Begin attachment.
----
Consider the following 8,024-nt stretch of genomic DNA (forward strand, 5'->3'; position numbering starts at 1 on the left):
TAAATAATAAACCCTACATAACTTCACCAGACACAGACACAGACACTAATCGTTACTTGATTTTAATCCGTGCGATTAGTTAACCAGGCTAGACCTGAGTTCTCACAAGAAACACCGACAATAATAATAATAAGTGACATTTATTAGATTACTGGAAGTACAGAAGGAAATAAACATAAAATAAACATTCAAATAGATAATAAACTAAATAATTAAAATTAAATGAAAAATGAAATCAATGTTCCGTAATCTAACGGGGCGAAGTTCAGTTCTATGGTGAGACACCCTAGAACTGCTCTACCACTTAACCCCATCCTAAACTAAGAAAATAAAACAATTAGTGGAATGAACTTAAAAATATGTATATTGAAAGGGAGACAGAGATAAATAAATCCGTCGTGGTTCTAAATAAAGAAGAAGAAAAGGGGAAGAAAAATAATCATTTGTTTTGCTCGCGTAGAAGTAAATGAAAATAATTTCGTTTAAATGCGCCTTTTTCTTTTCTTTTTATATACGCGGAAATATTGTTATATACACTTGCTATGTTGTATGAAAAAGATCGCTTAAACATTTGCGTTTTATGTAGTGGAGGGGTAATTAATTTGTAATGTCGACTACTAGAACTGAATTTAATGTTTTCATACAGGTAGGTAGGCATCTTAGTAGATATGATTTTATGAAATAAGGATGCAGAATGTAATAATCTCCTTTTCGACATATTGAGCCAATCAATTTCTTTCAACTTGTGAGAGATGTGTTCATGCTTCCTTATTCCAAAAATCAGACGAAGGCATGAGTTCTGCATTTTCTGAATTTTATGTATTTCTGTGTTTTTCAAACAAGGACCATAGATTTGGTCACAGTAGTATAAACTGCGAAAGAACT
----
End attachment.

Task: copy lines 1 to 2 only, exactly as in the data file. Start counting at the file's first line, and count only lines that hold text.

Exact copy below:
Consider the following 8,024-nt stretch of genomic DNA (forward strand, 5'->3'; position numbering starts at 1 on the left):
TAAATAATAAACCCTACATAACTTCACCAGACACAGACACAGACACTAATCGTTACTTGATTTTAATCCGTGCGATTAGTTAACCAGGCTAGACCTGAGTTCTCACAAGAAACACCGACAATAATAATAATAAGTGACATTTATTAGATTACTGGAAGTACAGAAGGAAATAAACATAAAATAAACATTCAAATAGATAATAAACTAAATAATTAAAATTAAATGAAAAATGAAATCAATGTTCCGTAATCTAACGGGGCGAAGTTCAGTTCTATGGTGAGACACCCTAGAACTGCTCTACCACTTAACCCCATCCTAAACTAAGAAAATAAAACAATTAGTGGAATGAACTTAAAAATATGTATATTGAAAGGGAGACAGAGATAAATAAATCCGTCGTGGTTCTAAATAAAGAAGAAGAAAAGGGGAAGAAAAATAATCATTTGTTTTGCTCGCGTAGAAGTAAATGAAAATAATTTCGTTTAAATGCGCCTTTTTCTTTTCTTTTTATATACGCGGAAATATTGTTATATACACTTGCTATGTTGTATGAAAAAGATCGCTTAAACATTTGCGTTTTATGTAGTGGAGGGGTAATTAATTTGTAATGTCGACTACTAGAACTGAATTTAATGTTTTCATACAGGTAGGTAGGCATCTTAGTAGATATGATTTTATGAAATAAGGATGCAGAATGTAATAATCTCCTTTTCGACATATTGAGCCAATCAATTTCTTTCAACTTGTGAGAGATGTGTTCATGCTTCCTTATTCCAAAAATCAGACGAAGGCATGAGTTCTGCATTTTCTGAATTTTATGTATTTCTGTGTTTTTCAAACAAGGACCATAGATTTGGTCACAGTAGTATAAACTGCGAAAGAACT